Friday, August 10, 2012

Broadcast 101

Twenty years ago I wrote BROADCAST 101 after an evening of watching nothing but VHS recorded public access programming. I don't remember why my life had come to such a screeching halt for me to sit on the floor playing around with dozens of half inch tapes; whatever the reason is now lost in time like my hair and eyesight. I thought that perhaps what was missing at that moment in kids programming was a show that went from all singing and dancing and squealing to all screaming, all crying and all tripping--the sort of action found in wartime films featuring Abbott and Costello.

For all but one hour a week, public access programming in Squires Corners is not too dissimilar to what can be found anywhere else in the country: an interminable stream of harshly lit and poorly shot cheap as spit programming. This is a great country where hapless individuals can pontificate on topics as far ranging as secret government surveillance, conspiracy theories, men in black sightings, women’s water polo, rhythmic gymnastics, alien abduction stories, comic book valuations, and wine tasting, and all done within the same show.

Yet once a week for 60 minutes, public access television in Squires Corners morphs from bug eyed lecturers musing about anal probes into a high school gong show. Broadcast 101 is broadcast from the sweaty confines of the JOSEPH CONRAD HIGH SCHOOL gym and the driving force behind each program is the ever lovely Miss Ilene Fendrich, first year teacher extraordinaire. 

With the gusto that only teens can muster, the program is all talking and singing and dancing and crying and bitching and moaning and wheezing and carping and mulling. It's about dating and homework and parents. It's about peer pressure, life in the not so fast lane of Squires Corners, and how to survive being totally disappointed in your closest friends. There are cooking segments, garage band tryouts, hot waxing car demonstrations, and the best way to pickle pickles.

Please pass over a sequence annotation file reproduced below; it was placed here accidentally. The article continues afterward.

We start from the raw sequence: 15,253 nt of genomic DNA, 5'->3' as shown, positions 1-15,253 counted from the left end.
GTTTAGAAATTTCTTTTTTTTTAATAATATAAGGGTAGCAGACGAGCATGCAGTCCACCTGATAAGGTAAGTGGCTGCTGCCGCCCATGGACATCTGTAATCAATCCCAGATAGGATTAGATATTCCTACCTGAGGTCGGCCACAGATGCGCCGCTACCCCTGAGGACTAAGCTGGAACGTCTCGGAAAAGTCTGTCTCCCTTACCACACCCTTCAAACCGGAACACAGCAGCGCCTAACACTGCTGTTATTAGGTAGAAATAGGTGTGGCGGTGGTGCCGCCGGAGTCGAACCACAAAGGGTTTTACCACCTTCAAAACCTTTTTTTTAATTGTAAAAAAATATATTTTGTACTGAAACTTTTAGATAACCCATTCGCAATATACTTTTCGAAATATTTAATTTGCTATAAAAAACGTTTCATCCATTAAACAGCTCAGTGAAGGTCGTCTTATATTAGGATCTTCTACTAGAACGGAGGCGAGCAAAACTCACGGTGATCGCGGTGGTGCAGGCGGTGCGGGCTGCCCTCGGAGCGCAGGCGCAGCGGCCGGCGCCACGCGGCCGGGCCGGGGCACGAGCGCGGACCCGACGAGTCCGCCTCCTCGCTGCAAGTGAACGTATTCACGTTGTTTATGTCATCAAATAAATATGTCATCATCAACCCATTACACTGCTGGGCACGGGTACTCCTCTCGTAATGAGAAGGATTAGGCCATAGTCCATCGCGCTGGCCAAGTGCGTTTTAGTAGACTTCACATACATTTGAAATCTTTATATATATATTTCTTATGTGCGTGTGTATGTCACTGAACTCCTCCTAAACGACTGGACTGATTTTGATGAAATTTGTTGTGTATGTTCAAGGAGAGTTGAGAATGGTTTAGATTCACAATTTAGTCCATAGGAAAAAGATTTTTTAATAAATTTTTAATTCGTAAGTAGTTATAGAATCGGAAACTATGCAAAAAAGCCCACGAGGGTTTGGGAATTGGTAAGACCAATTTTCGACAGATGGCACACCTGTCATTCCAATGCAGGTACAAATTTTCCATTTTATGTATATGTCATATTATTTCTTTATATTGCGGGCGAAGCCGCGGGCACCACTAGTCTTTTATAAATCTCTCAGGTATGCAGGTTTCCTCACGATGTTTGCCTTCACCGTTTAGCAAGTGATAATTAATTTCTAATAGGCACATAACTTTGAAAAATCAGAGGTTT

The overall production is a total mess. Students stumble over floor cables and into cameras. Klieg lights crash down. Scofflaws race through camera shots one step ahead of stern detention hall monitors. Backgrounds topple. Audience members spill sodas on hot electrical equipment. Babies cry. The on camera guests yell insults at each other. Food fights break out among the crew, temper tantrums spill over from lunch time arguments. Cheer leading practice and basketball drills take place along the far wall. Murphy's Law would hide itself in shame.

Attempting to keep cast and crew from spinning off into worlds only Rod Serling would be familiar with are  16 year old OSCAR CLOVIS and fifteen year old SYDNEY KANVIK, dual hosts of Broadcast 101. Smart, funny, quick on the up take, Oscar and Sydney would be the perfect leads in any Disney movie were it not for the fact they are first cousins.

Skulking around the edges are the nefarious Iagoesque twins, MARKHAM AND FIONA BISSELL, top jerks from a competing school, who get air time on just about whatever subject they want because their father supplies the necessary food and electrical equipment to keep the show afloat. There is SPIT RICHARDSON and his gang of multi cultural delinquents who supply the on key musical interludes. His entire band get their weekly hall pass to leave their permanent seats in the principle’s office?

We can't forget MIRANDA CORTEZ, investigative reporter, weather girl, and all around cheerleader who has yet to achieve accuracy either in news, weather forecasts, or in spinning and jumping. She doesn’t have the brains to come in out of the rain because a youngster with an  I.Q. of 160 plus looks at getting wet a little different than everyone else. Her father is also the mayor but that has nothing to do with her on camera time.